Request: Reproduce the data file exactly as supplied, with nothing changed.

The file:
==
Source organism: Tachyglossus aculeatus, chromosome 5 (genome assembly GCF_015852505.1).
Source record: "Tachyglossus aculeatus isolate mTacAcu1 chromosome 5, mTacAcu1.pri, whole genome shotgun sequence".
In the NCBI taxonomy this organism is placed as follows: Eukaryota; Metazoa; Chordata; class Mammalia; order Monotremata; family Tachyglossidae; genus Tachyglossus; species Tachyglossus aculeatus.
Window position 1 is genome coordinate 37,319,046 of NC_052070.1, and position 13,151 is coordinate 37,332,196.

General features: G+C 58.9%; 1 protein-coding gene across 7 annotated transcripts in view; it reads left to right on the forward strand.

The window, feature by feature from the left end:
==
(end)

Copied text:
Source organism: Tachyglossus aculeatus, chromosome 5 (genome assembly GCF_015852505.1).
Source record: "Tachyglossus aculeatus isolate mTacAcu1 chromosome 5, mTacAcu1.pri, whole genome shotgun sequence".
In the NCBI taxonomy this organism is placed as follows: Eukaryota; Metazoa; Chordata; class Mammalia; order Monotremata; family Tachyglossidae; genus Tachyglossus; species Tachyglossus aculeatus.
Window position 1 is genome coordinate 37,319,046 of NC_052070.1, and position 13,151 is coordinate 37,332,196.

General features: G+C 58.9%; 1 protein-coding gene across 7 annotated transcripts in view; it reads left to right on the forward strand.

The window, feature by feature from the left end: